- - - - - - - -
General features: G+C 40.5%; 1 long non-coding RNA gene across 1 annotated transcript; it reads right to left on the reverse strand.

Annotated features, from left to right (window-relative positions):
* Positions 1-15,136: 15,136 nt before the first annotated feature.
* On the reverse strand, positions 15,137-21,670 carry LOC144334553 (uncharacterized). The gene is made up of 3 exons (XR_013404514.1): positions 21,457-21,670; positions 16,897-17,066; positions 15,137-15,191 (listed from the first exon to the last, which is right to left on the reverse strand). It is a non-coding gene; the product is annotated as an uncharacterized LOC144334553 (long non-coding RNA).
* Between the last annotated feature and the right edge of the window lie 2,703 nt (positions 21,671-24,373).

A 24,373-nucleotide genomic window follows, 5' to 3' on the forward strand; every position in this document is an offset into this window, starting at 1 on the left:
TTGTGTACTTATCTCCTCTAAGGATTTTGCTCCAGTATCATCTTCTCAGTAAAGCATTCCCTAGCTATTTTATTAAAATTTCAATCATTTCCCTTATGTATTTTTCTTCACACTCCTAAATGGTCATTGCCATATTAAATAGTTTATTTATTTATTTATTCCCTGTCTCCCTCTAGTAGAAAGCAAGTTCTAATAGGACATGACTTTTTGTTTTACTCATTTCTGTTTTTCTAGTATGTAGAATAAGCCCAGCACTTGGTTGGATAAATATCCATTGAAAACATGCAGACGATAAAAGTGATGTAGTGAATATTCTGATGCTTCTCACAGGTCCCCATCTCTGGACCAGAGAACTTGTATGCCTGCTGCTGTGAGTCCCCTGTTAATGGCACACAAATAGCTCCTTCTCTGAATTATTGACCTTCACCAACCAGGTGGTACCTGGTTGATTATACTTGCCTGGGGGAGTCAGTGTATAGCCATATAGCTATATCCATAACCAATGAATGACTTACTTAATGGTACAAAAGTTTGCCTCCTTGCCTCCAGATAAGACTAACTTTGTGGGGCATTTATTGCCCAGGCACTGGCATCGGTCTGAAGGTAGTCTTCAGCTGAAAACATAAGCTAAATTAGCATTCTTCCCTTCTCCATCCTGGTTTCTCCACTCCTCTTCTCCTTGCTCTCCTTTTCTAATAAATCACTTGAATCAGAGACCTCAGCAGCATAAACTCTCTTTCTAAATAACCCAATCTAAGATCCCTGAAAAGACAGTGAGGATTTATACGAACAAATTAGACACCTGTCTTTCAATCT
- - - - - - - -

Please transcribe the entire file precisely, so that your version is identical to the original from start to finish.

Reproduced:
General features: G+C 40.5%; 1 long non-coding RNA gene across 1 annotated transcript; it reads right to left on the reverse strand.

Annotated features, from left to right (window-relative positions):
* Positions 1-15,136: 15,136 nt before the first annotated feature.
* On the reverse strand, positions 15,137-21,670 carry LOC144334553 (uncharacterized). The gene is made up of 3 exons (XR_013404514.1): positions 21,457-21,670; positions 16,897-17,066; positions 15,137-15,191 (listed from the first exon to the last, which is right to left on the reverse strand). It is a non-coding gene; the product is annotated as an uncharacterized LOC144334553 (long non-coding RNA).
* Between the last annotated feature and the right edge of the window lie 2,703 nt (positions 21,671-24,373).

A 24,373-nucleotide genomic window follows, 5' to 3' on the forward strand; every position in this document is an offset into this window, starting at 1 on the left:
TTGTGTACTTATCTCCTCTAAGGATTTTGCTCCAGTATCATCTTCTCAGTAAAGCATTCCCTAGCTATTTTATTAAAATTTCAATCATTTCCCTTATGTATTTTTCTTCACACTCCTAAATGGTCATTGCCATATTAAATAGTTTATTTATTTATTTATTCCCTGTCTCCCTCTAGTAGAAAGCAAGTTCTAATAGGACATGACTTTTTGTTTTACTCATTTCTGTTTTTCTAGTATGTAGAATAAGCCCAGCACTTGGTTGGATAAATATCCATTGAAAACATGCAGACGATAAAAGTGATGTAGTGAATATTCTGATGCTTCTCACAGGTCCCCATCTCTGGACCAGAGAACTTGTATGCCTGCTGCTGTGAGTCCCCTGTTAATGGCACACAAATAGCTCCTTCTCTGAATTATTGACCTTCACCAACCAGGTGGTACCTGGTTGATTATACTTGCCTGGGGGAGTCAGTGTATAGCCATATAGCTATATCCATAACCAATGAATGACTTACTTAATGGTACAAAAGTTTGCCTCCTTGCCTCCAGATAAGACTAACTTTGTGGGGCATTTATTGCCCAGGCACTGGCATCGGTCTGAAGGTAGTCTTCAGCTGAAAACATAAGCTAAATTAGCATTCTTCCCTTCTCCATCCTGGTTTCTCCACTCCTCTTCTCCTTGCTCTCCTTTTCTAATAAATCACTTGAATCAGAGACCTCAGCAGCATAAACTCTCTTTCTAAATAACCCAATCTAAGATCCCTGAAAAGACAGTGAGGATTTATACGAACAAATTAGACACCTGTCTTTCAATCT